Jesús De Loera Awarded Farkas Prize

November 24, 2020
Professor of Mathematics Jesús De Loera has received the Farkas Prize, awarded annually to a mid-career researcher in the field of optimization by the Institute for Operations Research and the Management Sciences (INFORMS) Optimization Society.

Ironing the Wrinkles Out of Spacetime

September 28, 2020

According to Einstein’s theory of General Relativity, gravity is curvature in the fabric of spacetime. Shockwaves can distort spacetime, causing singularities where the laws of physics appear to break down.

Now two mathematicians at UC Davis have come up with equations that remove these singularities. In doing so, they also extend a theorem called Uhlenbeck Compactness to the setting of General Relativity.

De Loera Honored for Mentoring and Research Excellence

July 24, 2020
Jesús De Loera, professor of mathematics, has been recognized with a 2020  ADVANCE Scholar award for “his excellence in research and tireless work to diversify the mathematical profession and increase opportunities for underprivileged populations.”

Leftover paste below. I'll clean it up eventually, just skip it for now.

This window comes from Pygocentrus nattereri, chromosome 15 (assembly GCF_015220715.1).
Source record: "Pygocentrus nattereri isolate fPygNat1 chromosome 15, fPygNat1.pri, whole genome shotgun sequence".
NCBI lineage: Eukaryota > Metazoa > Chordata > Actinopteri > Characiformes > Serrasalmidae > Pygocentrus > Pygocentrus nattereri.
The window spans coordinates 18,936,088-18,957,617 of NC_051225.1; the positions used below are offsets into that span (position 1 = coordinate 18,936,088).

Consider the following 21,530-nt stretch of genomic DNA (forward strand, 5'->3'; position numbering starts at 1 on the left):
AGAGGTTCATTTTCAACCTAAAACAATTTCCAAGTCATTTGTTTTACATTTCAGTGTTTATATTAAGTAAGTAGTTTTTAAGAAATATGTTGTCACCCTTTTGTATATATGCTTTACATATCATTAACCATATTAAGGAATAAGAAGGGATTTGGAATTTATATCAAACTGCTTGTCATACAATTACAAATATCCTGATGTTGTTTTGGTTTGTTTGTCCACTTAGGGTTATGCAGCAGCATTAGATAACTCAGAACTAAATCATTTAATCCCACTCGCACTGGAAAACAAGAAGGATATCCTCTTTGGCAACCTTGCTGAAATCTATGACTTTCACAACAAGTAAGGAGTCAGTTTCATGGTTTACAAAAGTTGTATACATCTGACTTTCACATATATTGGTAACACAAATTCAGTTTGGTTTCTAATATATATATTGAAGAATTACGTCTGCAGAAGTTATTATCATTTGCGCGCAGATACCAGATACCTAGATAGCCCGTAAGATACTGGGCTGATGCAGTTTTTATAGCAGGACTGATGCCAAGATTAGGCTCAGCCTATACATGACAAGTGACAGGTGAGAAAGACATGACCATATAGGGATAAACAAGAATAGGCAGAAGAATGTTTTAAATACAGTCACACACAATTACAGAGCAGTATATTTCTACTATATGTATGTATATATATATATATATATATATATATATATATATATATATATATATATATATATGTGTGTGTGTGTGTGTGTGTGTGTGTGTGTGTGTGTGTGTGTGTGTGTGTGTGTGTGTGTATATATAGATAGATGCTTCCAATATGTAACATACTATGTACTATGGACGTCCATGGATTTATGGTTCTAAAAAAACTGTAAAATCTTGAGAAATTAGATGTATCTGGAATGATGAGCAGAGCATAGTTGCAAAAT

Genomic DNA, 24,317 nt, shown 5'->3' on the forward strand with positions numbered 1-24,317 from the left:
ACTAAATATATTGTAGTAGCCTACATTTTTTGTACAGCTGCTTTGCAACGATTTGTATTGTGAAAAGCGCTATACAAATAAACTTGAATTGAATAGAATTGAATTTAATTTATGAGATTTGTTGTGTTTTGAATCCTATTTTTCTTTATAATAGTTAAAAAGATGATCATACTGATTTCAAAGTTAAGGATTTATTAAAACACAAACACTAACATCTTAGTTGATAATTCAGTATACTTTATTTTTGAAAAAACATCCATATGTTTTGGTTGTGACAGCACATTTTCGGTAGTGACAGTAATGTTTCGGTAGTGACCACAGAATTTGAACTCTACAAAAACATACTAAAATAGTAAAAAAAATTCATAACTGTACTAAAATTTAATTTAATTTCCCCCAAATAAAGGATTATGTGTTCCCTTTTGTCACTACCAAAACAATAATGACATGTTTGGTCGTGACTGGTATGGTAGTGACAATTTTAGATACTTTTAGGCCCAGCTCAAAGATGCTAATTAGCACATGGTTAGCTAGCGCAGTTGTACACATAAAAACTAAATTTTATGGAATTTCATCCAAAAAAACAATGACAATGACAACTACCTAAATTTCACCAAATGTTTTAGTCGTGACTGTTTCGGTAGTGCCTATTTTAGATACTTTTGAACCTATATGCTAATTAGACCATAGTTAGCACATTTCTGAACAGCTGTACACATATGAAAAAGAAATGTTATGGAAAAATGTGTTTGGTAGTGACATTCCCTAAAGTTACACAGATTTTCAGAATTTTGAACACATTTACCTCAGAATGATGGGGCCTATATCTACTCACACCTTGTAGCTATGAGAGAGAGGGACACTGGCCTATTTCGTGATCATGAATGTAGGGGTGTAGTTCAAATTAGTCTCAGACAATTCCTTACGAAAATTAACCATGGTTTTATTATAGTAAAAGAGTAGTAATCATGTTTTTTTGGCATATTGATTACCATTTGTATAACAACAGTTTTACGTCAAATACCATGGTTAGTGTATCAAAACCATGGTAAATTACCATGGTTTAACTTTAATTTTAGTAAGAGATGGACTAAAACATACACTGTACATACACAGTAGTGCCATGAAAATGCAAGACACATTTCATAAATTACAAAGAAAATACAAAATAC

UC Davis Researchers to Track Evolution of Novel Coronavirus

May 14, 2020
To stay a step ahead of the virus, an interdisciplinary team of UC Davis researchers will use mathematics, data science and experimental biology to predict potential mutations of the novel coronavirus. The proposed research was recently funded by a $200,000 RAPID grant from the National Science Foundation.

Sloan Fellowship for Mathematician Roger Casals

February 12, 2020
Caustics are patterns that emerge from the reflection of light rays from surfaces — such as the glitter of sunlight on wavelets in the UC Davis Arboretum. The mathematics that explains caustics is called contact geometry. That’s the speciality of Roger Casals Gutierrez, assistant professor in the Department of Mathematics. Casals was recently awarded both a Sloan Research Fellowship and a NSF CAREER award to support his work.

Pursuing Undergraduate Research Outside the Lab

January 13, 2020

Getting research experience as an undergraduate student doesn’t have to mean working in a laboratory. Instead of days spent transferring fluids from one tube to another, math major Tracy Camacho explored matroids, complex mathematical objects with many different uses.